Meredith C. Carroll: Yes, we cannabis
A newer editor for a website to which I have been a long-time contributor recently asked if I would write a piece about drinking alcohol in front of my kids. I rolled my eyes while replying affirmatively. I could basically compose a dissertation on the topic in my sleep since I’ve previously churned out copy on the same theme too many times to count — for the same publication, plus others.
For each piece there’s always a little twist, such as how I parent better after a glass (or three) of wine; how I didn’t care when one of my then-toddlers used to take sips of booze; how I suggested parents make drunken snowcones so they can enjoy summer break as much as their kids. Once I wrote a piece applauding Disney World for caving in and finally selling alcohol in the Magic Kingdom, thereby offering adults the opportunity to feel enchanted while propping up their sluggish children on a 92-minute-long line in 92-degree heat for the 2-minute Peter Pan’s Flight ride.
It’s utterly adorable for, like, a minute when people clutch their pearls and pretend to be aghast at the idea of drinking in front of kids — as if it’s not 2017 but instead 1921, and imbibing anywhere other than in a speakeasy and out of bathtubs would necessarily mean Eliot Ness and his G-men will knock down your door and haul you off to the clink. The reality, though, is that alcohol is as ubiquitous as air, and adults partaking legally and responsibly have nothing to hide and no reason to be ashamed.
It’s unclear if the same will ever be said in this lifetime for people whose jam is marijuana. Pitkin County commissioners only decided last week to, at long last, stop making Basalt’s High Valley Farms pay for odor monitoring ever since some teetotalers bellyached a couple of years ago that the intermittent skunky smell emanating from the midvalley grow facility signaled the end of days (which ultimately proved to be false, of course, since we all know the end of the world is nigh this Saturday). Not helping the cause is the future-former attorney general of the United States, Jeff “Good People Don’t Smoke Marijuana” Sessions, who indicated last month that the laissez-faire pot-tiude circa the Obama administration would probably end soon.
At the risk of embarrassing my parents — although Lord knows they’re used to it — it should be said at this point that I am among the zillions of people who finds marijuana gratifying. I prefer vaporizers and edibles, although not openly in my children’s presence. An explanation eludes me as why I’m incapable of mustering up the cojones to consume legal marijuana in front of them, just as I would a glass of wine. An armchair psychologist would probably say the reasoning has roots in my adolescence, when some people (ahem, Mom and Dad) seemed to believe those who smoked pot necessarily listened to the Grateful Dead, shot up heroin, committed murder and robbed banks in their spare time. (Hey, two out of four isn’t bad.)
While thankfully mostly everyone — including my parents — have moved past that caricature, it’s still rare that marijuana co-stars in commercials or TV shows and movies featuring well-dressed, gainfully employed and emotionally typical friends, families and their neighbors and colleagues who all laugh easily and nonchalantly around a bong, just as they do when bellied up to a bar. (Seth Rogen may have opened the door wider for marijuana acceptance, but he hasn’t done a whole lot to challenge the Cheech-and-Chong stereotype of those who indulge.)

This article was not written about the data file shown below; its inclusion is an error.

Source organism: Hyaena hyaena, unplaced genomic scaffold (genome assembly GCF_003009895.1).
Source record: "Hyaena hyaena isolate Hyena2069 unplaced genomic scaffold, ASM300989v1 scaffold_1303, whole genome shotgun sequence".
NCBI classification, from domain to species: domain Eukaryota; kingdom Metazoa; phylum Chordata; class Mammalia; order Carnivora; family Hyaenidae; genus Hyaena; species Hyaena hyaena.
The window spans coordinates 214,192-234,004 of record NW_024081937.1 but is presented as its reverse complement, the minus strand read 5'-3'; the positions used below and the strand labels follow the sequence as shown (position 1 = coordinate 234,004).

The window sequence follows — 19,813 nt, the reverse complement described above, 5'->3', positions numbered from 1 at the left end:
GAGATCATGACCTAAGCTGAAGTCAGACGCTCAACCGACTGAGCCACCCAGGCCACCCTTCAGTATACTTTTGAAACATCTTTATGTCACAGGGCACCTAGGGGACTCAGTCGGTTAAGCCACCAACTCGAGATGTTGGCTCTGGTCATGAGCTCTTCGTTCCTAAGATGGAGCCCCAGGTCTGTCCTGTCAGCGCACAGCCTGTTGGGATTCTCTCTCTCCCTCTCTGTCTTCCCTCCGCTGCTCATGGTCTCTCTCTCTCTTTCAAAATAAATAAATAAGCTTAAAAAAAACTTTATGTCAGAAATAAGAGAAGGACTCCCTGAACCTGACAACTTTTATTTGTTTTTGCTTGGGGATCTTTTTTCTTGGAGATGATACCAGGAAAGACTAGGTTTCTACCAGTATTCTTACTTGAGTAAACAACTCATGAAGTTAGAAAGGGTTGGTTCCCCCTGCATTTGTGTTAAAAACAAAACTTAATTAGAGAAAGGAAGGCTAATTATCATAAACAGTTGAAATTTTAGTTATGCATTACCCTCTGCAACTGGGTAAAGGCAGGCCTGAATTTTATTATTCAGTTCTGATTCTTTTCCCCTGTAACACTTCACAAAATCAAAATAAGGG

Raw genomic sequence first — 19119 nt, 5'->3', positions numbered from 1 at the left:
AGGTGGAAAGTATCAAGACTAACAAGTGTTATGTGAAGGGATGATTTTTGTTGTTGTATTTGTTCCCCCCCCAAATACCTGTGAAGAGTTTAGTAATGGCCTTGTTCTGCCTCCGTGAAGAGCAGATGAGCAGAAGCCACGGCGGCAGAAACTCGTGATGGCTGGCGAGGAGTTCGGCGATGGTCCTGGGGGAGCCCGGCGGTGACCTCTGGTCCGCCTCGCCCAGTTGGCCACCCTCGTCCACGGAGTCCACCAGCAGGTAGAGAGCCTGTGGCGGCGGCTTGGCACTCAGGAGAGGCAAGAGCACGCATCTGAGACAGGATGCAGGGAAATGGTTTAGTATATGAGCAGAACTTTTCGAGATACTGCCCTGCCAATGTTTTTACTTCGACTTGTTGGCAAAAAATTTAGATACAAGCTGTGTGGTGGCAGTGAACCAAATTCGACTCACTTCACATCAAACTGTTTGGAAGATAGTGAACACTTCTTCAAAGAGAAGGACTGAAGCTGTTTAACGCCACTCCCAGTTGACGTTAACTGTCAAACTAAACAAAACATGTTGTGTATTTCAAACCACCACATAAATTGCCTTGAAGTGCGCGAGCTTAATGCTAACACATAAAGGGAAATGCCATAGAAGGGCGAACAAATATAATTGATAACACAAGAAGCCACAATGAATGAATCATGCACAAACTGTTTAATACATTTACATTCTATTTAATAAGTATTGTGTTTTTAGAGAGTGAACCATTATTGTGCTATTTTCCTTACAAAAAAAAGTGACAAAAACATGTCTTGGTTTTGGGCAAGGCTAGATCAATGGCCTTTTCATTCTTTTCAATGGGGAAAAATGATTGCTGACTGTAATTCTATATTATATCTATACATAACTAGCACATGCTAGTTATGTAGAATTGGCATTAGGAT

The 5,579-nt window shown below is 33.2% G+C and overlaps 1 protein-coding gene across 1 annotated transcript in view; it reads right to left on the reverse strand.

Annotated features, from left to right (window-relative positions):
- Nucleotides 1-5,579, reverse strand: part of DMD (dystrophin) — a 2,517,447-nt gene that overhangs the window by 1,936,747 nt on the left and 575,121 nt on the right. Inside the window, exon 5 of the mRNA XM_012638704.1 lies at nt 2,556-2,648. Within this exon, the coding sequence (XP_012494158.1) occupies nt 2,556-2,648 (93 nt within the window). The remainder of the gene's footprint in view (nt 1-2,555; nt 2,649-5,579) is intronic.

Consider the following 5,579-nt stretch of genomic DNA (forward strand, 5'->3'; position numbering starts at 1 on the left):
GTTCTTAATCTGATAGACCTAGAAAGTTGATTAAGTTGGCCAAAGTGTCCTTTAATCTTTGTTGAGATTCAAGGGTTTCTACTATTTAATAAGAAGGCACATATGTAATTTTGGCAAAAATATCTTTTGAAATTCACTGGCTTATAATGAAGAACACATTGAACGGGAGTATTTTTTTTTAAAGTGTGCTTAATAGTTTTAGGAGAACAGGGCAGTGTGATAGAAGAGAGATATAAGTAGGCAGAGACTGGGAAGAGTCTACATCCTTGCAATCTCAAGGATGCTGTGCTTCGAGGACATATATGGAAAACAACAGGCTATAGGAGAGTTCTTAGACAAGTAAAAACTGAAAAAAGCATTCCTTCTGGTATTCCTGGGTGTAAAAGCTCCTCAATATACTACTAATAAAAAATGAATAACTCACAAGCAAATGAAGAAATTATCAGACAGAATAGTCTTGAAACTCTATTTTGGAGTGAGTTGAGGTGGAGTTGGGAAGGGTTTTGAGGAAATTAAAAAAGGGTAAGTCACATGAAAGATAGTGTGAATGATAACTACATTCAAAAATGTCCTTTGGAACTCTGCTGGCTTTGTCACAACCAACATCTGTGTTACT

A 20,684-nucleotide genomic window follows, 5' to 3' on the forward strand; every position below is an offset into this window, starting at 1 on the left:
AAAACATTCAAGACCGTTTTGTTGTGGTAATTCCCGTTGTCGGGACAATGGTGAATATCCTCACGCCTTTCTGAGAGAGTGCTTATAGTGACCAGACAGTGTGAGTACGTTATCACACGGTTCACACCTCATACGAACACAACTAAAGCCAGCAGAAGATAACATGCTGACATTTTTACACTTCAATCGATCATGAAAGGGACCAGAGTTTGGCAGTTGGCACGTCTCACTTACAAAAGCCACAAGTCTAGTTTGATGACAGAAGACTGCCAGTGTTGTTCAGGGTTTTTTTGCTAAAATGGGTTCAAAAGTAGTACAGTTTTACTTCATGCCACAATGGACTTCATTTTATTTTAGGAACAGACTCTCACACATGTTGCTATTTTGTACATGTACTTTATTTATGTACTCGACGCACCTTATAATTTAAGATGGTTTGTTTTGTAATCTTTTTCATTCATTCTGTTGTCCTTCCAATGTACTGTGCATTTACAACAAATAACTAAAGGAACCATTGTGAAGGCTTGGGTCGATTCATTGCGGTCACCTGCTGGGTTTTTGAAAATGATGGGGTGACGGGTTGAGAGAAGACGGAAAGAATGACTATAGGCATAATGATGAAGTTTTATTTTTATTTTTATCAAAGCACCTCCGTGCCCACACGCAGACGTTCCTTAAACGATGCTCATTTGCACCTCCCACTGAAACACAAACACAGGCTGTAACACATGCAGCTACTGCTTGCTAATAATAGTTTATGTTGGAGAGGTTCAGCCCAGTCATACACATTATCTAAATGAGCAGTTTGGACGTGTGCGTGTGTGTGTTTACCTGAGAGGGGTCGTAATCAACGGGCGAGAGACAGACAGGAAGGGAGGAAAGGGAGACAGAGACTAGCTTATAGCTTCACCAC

Despite Sessions and his ilk acting as if turning the clock back to, say, 1963 Birmingham, Alabama, is the most prudent path forward, there’s still an abundance of support at the state level for decriminalizing marijuana. That may mean this is actually prime time to broaden the demonstration for kids of what good, healthy choices look like — while simultaneously explaining that, as with driving a car and staying up late, it’s among the privileges afforded only to sensible adults. Plus, with all of the pot taxes now being reaped on Colorado schools, contributing to the windfall is basically a mitzvah.
The piece I have yet to write — and not just because it was already done in some fashion this summer by some moms who appeared on the “Today Show” — is that sometimes I actually parent better with marijuana, just as with wine. And it’s high time we all stop fretting about people assuming that if we smoke pot, it means we can’t also be a good woman, person, mom, wife, daughter, sister, writer, friend, neighbor, helper, customer or acquaintance (all of which I may very well not be, but for reasons having nothing to do with cannabis). Consuming marijuana is to an apathetic stoner what enjoying a cocktail is to a Depression-era hobo carrying around a stick with a raggedy bandana tied to the end: an absurd stereotype that has little basis in reality, or in 2017.
Follow Meredith Carroll on Twitter @MCCarroll. More at MeredithCarroll.com
Support Local Journalism
Support Local Journalism
Readers around Aspen and Snowmass Village make the Aspen Times’ work possible. Your financial contribution supports our efforts to deliver quality, locally relevant journalism.
Now more than ever, your support is critical to help us keep our community informed about the evolving coronavirus pandemic and the impact it is having locally. Every contribution, however large or small, will make a difference.
Each donation will be used exclusively for the development and creation of increased news coverage.
Start a dialogue, stay on topic and be civil.
If you don't follow the rules, your comment may be deleted.
User Legend: Moderator Trusted User
Tony Vagneur: Although hard to find these days, true root cellars are art, and can still be useful today.